Berkshire sabbath time...

For some strange reason the sun is out, the temperature is heading towards 65 and the day is totally beautiful. My garden is calling to me on this Berkshire sabbath and I plan to honor it... a little putzing with the garden fence, maybe planting some vegetable seeds but no work. God knows there is work to be done, yes?

+ Musicians to be interviewed and hired
+ Congregation members and friends to be visited and prayed with
+ Kitchens to be cleaned, phone calls to be returned... let's not even mention emails!
+ Theological articles to be written
+ Planning for a "virtue worship gig" with my friends in Tucson (and learning the technology to make it happen)
+ Worrying about Di and her mother as they take her into hospice this weekend

You have your own list, too, yes? But Rabbi Heschel keeps calling to me from beyond his grave: if you make time to rest on your sabbath then you will come to know that God is truly God. So, I try... and often realize that it will take my entire lifetime to really honor sabbath time. What a paradox: it will take my entire life to learn how to rest enough to know deep in my soul that God is God - and that I am not!

Maybe that is one of the reasons I have been drawn to some of the words of Frederick Buechner who tells me over and over again that Jesus shows us what God's kingdom is like with a Zen-like sense of humor: What is the kingdom of God? Jesus does not speak of a reorganization of society as a political possibility or of the doctrine of salvation as a doctrine. He speaks of what it is like to find a diamond ring that your thought you'd lost forever. He speaks of what it is like to win the Irish Sweepstakes. He suggests rather than spells out. He evokes rather than explains. He catches by surprise... Indeed, I suspect that Jesus spoke (his parables about the kingdom) as a kind of sad and holy joke and that that may be part of why he seemed reluctant to explain them because if you have to explain a joke... well, you might as well save your breath.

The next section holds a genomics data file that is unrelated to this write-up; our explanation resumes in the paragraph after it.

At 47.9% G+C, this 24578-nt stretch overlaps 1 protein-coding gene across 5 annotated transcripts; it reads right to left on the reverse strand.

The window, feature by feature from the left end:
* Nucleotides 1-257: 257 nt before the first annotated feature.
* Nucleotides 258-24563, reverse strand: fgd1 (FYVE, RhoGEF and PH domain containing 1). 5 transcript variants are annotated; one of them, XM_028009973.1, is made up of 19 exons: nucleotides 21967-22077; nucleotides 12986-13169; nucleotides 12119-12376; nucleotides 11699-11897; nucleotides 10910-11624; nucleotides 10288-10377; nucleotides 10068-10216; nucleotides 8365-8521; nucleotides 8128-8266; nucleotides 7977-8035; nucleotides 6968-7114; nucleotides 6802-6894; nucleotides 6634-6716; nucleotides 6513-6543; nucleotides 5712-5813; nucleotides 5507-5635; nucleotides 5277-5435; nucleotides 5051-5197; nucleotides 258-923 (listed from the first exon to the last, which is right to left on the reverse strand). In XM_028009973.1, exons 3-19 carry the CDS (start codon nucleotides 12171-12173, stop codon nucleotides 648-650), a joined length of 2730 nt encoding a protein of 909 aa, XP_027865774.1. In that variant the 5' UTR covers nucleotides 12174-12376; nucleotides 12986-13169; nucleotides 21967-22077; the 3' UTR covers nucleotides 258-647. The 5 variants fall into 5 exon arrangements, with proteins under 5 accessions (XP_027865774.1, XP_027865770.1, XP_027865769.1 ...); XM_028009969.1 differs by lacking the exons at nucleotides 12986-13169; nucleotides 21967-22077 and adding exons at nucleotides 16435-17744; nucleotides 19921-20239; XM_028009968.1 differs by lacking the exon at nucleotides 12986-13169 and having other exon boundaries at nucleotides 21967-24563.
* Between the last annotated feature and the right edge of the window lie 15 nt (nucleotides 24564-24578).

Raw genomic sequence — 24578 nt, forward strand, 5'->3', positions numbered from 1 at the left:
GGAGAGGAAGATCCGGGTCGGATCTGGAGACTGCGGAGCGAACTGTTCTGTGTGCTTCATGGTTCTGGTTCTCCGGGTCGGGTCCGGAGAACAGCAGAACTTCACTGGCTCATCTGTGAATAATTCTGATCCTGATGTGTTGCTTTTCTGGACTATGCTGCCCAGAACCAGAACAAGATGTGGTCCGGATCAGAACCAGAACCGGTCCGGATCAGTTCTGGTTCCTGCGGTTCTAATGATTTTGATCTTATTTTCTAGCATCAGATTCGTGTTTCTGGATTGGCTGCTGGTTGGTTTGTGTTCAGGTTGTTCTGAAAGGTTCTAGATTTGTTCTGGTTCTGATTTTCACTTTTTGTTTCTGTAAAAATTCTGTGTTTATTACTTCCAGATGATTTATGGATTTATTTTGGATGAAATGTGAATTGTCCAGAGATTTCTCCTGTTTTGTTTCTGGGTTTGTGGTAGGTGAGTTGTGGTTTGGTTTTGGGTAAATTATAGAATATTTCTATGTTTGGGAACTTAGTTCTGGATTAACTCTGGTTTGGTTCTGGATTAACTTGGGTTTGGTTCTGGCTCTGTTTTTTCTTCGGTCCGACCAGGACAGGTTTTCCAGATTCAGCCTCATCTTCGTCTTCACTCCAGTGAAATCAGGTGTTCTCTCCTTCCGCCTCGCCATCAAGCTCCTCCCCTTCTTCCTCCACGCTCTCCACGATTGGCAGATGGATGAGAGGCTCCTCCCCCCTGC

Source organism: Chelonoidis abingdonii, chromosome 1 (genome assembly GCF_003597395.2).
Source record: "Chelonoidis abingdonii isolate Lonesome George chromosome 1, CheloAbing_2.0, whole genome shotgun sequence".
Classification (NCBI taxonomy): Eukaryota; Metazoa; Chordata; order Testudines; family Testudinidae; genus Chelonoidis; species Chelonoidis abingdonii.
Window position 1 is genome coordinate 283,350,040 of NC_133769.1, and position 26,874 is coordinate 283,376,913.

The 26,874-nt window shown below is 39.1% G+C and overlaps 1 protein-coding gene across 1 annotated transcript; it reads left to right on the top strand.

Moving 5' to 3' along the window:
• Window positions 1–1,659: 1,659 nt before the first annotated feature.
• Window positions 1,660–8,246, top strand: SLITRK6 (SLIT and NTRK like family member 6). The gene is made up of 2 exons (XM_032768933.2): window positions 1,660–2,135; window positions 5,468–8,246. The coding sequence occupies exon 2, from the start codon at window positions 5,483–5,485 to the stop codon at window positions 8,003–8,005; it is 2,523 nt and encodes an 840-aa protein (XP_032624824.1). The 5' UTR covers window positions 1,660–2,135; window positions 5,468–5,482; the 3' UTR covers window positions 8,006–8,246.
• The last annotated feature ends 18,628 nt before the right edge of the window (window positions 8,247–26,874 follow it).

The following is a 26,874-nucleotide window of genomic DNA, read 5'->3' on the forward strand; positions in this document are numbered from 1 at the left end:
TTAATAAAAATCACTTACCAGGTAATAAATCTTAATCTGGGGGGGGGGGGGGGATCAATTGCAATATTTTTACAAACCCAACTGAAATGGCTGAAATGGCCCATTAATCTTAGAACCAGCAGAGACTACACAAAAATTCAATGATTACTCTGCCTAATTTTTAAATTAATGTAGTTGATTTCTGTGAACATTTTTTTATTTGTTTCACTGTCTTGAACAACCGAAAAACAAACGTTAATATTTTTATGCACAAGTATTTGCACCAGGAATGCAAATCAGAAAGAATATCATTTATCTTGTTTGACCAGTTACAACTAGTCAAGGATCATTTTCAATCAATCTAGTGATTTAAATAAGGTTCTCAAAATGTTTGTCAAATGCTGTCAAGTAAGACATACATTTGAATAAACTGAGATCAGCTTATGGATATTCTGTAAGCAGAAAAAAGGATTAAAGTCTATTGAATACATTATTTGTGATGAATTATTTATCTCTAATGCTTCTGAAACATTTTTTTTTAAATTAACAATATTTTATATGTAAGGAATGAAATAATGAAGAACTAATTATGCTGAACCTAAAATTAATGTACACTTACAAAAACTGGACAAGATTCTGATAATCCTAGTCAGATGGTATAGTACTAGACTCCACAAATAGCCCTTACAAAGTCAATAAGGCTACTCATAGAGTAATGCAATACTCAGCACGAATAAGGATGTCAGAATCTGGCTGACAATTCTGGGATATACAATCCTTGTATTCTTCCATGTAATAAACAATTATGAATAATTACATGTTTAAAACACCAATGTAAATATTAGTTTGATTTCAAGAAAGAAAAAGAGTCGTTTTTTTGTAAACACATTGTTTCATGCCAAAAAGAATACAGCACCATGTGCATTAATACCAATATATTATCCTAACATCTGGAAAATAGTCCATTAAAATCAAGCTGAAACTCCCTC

That rings true for me: like a poem by Billy Collins or a Joni Mitchell song, there is nothing heavy handed about this kingdom/sabbath stuff: it is a lovely surprise - a way of living that is restful and profound at the same time - the unforced rhythm of grace as Eugene Peterson has observed. Yesterday, sitting in Dottie's Coffehouse discussing life and death and music and God, Joni Mitchell was playing underneath our words - and her tender sadness and deep joy brought the whole place a little serenity. A man just new to town threw himself into an overstuffed chair with a massive sigh and said, "she just puts me at rest."


Perhaps these words of counsel from the Wisdom literature of Israel deserve another hearing for this 21st century new testament guy: Dear friend, guard Clear Thinking and Common Sense with your life; don't for a minute lose sight of them. They'll keep your soul alive and well, they'll keep you fit and attractive. You'll travel safely, you'll neither tire nor trip. You'll take afternoon naps without a worry, you'll enjoy a good night's sleep. No need to panic over alarms or surprises, or predictions that doomsday's just around the corner, because God will be right there with you and will keep you safe and sound. (Proverbs 3: 21 in The Message).

The Teacher in Ecclesiastes says: "we work to feed our appetites, meanwhile our souls go hungry." (6:7) So... it is off to the garden, a few insightful films and some Billy Collins poetry - soul food - for Berkshire sabbath time.

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